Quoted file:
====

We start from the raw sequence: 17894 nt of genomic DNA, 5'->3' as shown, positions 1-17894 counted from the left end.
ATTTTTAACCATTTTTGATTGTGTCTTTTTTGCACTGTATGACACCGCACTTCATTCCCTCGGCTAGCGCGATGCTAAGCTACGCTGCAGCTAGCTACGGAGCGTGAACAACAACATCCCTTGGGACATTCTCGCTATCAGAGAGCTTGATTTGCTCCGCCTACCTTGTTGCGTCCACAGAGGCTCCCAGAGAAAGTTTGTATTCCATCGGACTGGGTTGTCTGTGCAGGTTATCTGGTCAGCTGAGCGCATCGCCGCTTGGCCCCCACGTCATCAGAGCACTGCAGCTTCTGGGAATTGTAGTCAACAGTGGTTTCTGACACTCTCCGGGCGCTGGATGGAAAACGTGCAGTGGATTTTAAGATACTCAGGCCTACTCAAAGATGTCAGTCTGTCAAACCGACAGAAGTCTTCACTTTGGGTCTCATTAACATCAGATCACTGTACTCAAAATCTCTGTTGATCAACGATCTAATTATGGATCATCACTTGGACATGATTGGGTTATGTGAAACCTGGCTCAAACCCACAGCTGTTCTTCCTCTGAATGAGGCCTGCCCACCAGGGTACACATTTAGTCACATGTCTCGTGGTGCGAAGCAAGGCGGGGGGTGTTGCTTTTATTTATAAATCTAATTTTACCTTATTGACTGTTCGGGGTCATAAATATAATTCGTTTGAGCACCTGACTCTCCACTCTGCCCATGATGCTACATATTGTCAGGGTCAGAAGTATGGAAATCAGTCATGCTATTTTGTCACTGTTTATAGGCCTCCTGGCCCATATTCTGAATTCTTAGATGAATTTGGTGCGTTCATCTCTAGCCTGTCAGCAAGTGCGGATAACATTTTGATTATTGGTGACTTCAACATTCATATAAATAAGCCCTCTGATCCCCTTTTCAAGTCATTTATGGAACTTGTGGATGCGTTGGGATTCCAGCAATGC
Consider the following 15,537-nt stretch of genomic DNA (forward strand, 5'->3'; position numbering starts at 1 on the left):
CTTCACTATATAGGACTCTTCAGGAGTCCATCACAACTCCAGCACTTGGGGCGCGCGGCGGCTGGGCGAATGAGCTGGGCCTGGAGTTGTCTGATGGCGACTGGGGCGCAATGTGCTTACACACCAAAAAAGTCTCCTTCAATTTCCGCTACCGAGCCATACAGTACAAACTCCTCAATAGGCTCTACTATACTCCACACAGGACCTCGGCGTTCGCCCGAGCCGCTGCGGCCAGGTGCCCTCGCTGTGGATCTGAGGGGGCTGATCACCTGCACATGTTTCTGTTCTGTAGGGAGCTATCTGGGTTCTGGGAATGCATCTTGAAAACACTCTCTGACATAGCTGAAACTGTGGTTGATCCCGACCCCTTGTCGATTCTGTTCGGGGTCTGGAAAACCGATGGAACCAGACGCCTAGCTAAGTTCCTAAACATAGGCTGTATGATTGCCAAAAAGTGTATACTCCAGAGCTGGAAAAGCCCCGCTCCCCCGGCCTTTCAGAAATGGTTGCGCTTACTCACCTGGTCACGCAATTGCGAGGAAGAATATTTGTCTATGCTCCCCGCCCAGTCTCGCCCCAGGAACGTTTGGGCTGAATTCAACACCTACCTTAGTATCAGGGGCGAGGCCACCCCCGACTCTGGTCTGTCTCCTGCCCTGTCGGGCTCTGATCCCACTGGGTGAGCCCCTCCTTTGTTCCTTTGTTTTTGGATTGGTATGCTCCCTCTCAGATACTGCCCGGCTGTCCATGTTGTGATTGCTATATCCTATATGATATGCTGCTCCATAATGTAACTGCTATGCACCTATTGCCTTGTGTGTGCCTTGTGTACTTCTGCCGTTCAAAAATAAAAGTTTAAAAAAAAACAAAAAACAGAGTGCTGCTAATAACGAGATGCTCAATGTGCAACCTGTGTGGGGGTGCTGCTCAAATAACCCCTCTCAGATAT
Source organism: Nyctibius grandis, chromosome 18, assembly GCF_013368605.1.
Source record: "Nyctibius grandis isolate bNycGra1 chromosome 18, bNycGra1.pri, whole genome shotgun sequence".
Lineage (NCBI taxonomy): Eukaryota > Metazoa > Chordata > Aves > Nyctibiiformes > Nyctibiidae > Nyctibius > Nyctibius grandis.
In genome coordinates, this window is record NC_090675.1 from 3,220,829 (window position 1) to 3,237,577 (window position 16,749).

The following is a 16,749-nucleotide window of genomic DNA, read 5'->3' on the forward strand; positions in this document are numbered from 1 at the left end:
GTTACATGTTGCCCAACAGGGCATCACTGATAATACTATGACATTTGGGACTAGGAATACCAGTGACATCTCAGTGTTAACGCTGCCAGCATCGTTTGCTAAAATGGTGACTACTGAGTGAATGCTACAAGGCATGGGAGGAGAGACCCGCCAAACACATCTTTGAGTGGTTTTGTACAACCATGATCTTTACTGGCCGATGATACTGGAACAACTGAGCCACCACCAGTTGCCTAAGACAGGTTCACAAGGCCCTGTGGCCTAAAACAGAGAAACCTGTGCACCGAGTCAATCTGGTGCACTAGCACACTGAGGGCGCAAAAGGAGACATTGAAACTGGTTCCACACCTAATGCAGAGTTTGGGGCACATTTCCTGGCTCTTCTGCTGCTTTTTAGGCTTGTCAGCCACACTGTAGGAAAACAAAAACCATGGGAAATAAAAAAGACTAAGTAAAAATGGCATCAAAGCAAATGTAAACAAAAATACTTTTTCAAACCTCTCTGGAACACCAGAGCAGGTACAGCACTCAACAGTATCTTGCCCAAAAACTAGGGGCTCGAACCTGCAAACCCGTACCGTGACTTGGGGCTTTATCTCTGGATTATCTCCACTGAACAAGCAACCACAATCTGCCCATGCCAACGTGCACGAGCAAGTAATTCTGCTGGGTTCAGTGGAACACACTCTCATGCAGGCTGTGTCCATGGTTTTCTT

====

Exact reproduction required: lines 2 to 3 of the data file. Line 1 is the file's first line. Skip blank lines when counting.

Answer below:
ATTTTTAACCATTTTTGATTGTGTCTTTTTTGCACTGTATGACACCGCACTTCATTCCCTCGGCTAGCGCGATGCTAAGCTACGCTGCAGCTAGCTACGGAGCGTGAACAACAACATCCCTTGGGACATTCTCGCTATCAGAGAGCTTGATTTGCTCCGCCTACCTTGTTGCGTCCACAGAGGCTCCCAGAGAAAGTTTGTATTCCATCGGACTGGGTTGTCTGTGCAGGTTATCTGGTCAGCTGAGCGCATCGCCGCTTGGCCCCCACGTCATCAGAGCACTGCAGCTTCTGGGAATTGTAGTCAACAGTGGTTTCTGACACTCTCCGGGCGCTGGATGGAAAACGTGCAGTGGATTTTAAGATACTCAGGCCTACTCAAAGATGTCAGTCTGTCAAACCGACAGAAGTCTTCACTTTGGGTCTCATTAACATCAGATCACTGTACTCAAAATCTCTGTTGATCAACGATCTAATTATGGATCATCACTTGGACATGATTGGGTTATGTGAAACCTGGCTCAAACCCACAGCTGTTCTTCCTCTGAATGAGGCCTGCCCACCAGGGTACACATTTAGTCACATGTCTCGTGGTGCGAAGCAAGGCGGGGGGTGTTGCTTTTATTTATAAATCTAATTTTACCTTATTGACTGTTCGGGGTCATAAATATAATTCGTTTGAGCACCTGACTCTCCACTCTGCCCATGATGCTACATATTGTCAGGGTCAGAAGTATGGAAATCAGTCATGCTATTTTGTCACTGTTTATAGGCCTCCTGGCCCATATTCTGAATTCTTAGATGAATTTGGTGCGTTCATCTCTAGCCTGTCAGCAAGTGCGGATAACATTTTGATTATTGGTGACTTCAACATTCATATAAATAAGCCCTCTGATCCCCTTTTCAAGTCATTTATGGAACTTGTGGATGCGTTGGGATTCCAGCAATGC
Consider the following 15,537-nt stretch of genomic DNA (forward strand, 5'->3'; position numbering starts at 1 on the left):